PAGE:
Tagging at the letter or word level

typographical error letter word
orig reg abbr expan sic corr sic corr abbr expan orig reg

The TEI provides a number of elements whose function is to encode alternative readings:

sic for typographical errors in the source orig for old-style spelling and typography abbr for abbreviations and their expansions

All of these elements may be applied either at the word level or at the individual letter level, and there are several issues connected with this usage that are worth noting in detail.

As a general rule, there are advantages to applying these elements to whole words, chiefly having to do with practicality. Most XML publication software assumes that element boundaries match word boundaries, and as a result any encoding which falls within a word may produce strange results such as unwanted white space, inaccurate tokenization (i.e. identification of word boundaries) and display problems. There are ways of getting around these problems but on the whole word-level encoding is simpler to handle than intra-word encoding.

However, for early modern texts, there are significant problems as well to word-level encoding, arising from the use of the three elements listed above. Older texts are quite likely to contain words in which two or even three of these features—typographical error, abbreviation, old spelling—are present, and if all three kinds of encoding are applied at the word level, there are limitations on the kinds of results one can achieve. For instance, in a case where both an abbreviation and and old spelling must be encoded, only three of the four possible results (abbreviated/old, abbreviated/modern, expanded/old, expanded/modern) can be expressed:

<abbr expan="conuocation"><orig reg="convocati&omacr;">conuocati&omacr;</orig></abbr>

Some of the possible combinations may turn out to be less useful than others (for instance, a modernized but uncorrected reading of beautle, where the l is a misprint for i, is meaningless because the modernization eliminates the error) but in principle, tagging at the word level increases the likelihood that conflicts will arise.

For this reason, we recommend encoding these features at the letter level, which will avoid the preponderance of conflicts, since the number of instances where two or more elements apply to a single letter will be quite small.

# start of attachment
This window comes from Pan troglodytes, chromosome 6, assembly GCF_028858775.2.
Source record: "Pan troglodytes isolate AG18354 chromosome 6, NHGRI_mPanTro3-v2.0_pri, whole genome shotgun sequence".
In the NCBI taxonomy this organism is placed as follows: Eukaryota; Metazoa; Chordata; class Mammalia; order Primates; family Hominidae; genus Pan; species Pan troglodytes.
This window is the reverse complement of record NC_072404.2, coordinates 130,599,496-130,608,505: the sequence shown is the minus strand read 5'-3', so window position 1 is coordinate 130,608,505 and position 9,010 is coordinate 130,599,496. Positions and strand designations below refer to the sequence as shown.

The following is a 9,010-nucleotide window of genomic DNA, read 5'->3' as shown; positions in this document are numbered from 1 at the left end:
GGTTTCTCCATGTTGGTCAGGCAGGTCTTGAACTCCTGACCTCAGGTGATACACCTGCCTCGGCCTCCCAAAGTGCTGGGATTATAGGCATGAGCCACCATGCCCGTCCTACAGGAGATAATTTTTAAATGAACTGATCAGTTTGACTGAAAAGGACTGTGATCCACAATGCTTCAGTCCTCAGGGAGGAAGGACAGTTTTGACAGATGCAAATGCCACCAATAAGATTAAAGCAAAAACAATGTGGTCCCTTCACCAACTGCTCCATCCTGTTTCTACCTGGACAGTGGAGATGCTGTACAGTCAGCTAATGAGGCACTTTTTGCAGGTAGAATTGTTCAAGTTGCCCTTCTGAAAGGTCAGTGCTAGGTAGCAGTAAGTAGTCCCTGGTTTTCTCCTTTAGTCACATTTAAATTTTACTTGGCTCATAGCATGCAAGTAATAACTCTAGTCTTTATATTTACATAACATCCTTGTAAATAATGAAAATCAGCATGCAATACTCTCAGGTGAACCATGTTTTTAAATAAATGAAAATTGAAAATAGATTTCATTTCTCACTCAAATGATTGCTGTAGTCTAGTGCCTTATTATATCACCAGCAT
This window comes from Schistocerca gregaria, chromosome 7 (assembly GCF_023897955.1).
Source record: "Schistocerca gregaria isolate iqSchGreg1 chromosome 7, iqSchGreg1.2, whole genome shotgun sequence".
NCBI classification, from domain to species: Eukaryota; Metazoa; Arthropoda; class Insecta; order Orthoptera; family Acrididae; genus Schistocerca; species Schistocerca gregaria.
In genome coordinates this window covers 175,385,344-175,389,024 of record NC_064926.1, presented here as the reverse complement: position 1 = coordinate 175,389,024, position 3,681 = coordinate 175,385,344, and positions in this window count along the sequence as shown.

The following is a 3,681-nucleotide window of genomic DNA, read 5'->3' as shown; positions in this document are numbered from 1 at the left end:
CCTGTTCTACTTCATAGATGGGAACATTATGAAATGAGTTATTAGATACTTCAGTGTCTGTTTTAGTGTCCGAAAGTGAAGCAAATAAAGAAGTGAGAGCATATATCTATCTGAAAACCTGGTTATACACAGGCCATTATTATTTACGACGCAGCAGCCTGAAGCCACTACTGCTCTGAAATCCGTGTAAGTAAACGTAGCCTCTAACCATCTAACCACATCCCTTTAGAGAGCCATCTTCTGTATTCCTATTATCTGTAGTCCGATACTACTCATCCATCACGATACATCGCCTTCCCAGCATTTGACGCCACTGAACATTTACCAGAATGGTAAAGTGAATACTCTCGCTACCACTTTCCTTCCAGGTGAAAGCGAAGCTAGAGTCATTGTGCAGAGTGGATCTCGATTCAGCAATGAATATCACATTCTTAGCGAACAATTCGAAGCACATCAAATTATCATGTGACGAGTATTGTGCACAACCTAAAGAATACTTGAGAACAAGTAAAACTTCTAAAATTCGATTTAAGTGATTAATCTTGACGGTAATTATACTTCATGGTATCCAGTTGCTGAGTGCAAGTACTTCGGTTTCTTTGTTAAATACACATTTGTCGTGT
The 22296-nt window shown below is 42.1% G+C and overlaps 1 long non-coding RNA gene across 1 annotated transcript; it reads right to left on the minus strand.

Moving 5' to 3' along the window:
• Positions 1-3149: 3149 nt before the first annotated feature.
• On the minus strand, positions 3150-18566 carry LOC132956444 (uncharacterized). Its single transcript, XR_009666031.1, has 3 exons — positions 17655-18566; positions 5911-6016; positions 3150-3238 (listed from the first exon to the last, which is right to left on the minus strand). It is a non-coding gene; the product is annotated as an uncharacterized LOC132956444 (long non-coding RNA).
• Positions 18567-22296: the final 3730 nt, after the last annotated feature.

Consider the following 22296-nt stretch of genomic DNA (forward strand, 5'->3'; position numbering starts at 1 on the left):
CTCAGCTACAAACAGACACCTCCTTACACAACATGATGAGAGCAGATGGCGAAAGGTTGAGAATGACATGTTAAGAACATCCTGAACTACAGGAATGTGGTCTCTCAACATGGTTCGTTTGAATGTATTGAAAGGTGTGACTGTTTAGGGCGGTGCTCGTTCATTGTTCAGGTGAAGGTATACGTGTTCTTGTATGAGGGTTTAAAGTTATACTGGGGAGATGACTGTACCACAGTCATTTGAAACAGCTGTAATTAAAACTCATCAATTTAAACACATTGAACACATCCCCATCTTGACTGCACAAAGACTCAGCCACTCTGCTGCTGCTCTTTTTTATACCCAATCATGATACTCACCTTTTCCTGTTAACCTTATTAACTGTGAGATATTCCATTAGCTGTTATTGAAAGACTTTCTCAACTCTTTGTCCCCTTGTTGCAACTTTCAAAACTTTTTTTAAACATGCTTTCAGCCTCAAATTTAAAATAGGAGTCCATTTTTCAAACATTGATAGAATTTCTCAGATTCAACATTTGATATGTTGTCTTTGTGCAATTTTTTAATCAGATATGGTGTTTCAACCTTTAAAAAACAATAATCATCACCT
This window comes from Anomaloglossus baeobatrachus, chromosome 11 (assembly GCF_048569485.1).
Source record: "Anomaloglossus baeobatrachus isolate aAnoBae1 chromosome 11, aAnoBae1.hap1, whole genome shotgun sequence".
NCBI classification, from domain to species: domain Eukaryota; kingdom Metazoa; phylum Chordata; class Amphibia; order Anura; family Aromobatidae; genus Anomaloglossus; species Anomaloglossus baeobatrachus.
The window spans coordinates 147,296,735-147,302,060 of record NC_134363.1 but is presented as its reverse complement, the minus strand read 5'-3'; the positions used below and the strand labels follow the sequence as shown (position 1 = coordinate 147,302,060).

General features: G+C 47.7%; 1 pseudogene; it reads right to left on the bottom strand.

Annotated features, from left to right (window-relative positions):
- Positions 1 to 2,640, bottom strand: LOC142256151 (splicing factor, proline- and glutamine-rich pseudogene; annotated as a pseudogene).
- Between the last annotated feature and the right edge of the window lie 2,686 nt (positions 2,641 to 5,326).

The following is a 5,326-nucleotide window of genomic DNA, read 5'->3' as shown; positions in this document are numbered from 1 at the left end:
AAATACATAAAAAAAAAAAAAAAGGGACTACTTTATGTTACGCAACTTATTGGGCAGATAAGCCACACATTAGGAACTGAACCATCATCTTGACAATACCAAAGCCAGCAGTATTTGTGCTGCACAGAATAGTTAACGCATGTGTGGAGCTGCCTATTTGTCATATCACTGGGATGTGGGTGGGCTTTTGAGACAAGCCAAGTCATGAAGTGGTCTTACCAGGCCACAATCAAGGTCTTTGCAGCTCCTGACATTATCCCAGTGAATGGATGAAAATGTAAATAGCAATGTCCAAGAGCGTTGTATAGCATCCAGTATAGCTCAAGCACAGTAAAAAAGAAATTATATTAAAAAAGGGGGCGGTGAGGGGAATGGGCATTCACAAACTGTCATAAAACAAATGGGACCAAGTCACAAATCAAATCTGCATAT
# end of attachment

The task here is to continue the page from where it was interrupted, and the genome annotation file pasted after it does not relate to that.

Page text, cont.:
In cases where more than one encoding must be applied to a single letter or word, it’s helpful to have in mind a model for how the encoding will be processed: that is, in what order the information contained in each element will be applied. The most conventional (and intuitive) approach is to resolve the encoding from the inside out: that is, starting with the innermost element and working outward through successive layers of encoding. In the example given above, the orig element would be resolved first, either by taking its content (conuocati&omacr;) or the value of its reg attribute (convocati&omacr;). The result would then be taken as the content of the enclosing abbr element. When the abbr is resolved, its output is either its own content (i.e. the result of the orig element) or the value of its expan attribute (conuocation).

It is important to remember that in cases where two elements are applied to the same word or letter, although you can represent any of the four possible readings, there will always be two readings that are alternatives and cannot be represented at the same time. In the example above, the unattested result is the expanded and regularized reading convocation. For a project in which this result was important, a better encoding might be

<abbr expan="convocation"><orig reg="convocati&omacr;">conuocati&omacr;</orig></abbr>

in which the regularized value assumes an expanded reading as its basis. But if that project wanted to represent both the expanded/unregularized and the expanded/regularized version (both conuocation and convocation) could not use the encoding above, since these two options are strictly alternatives. For such a project, the reverse nesting would be necessary:

<orig reg="convocation"><abbr expan="conuocation">conuocati&omacr;</abbr></orig>

Representing the possible outcomes as a matrix may help you conceptualize your best solution:

[outer]orig reg
[inner]abbr conuocati&omacr; convocati&omacr;
expan conuocation convocation

If the inner element is represented on the vertical axis of the matrix (with the content first and the attribute value second), and the outer element is represented on the horizontal axis, you will always have to choose between the two values in the right-hand column.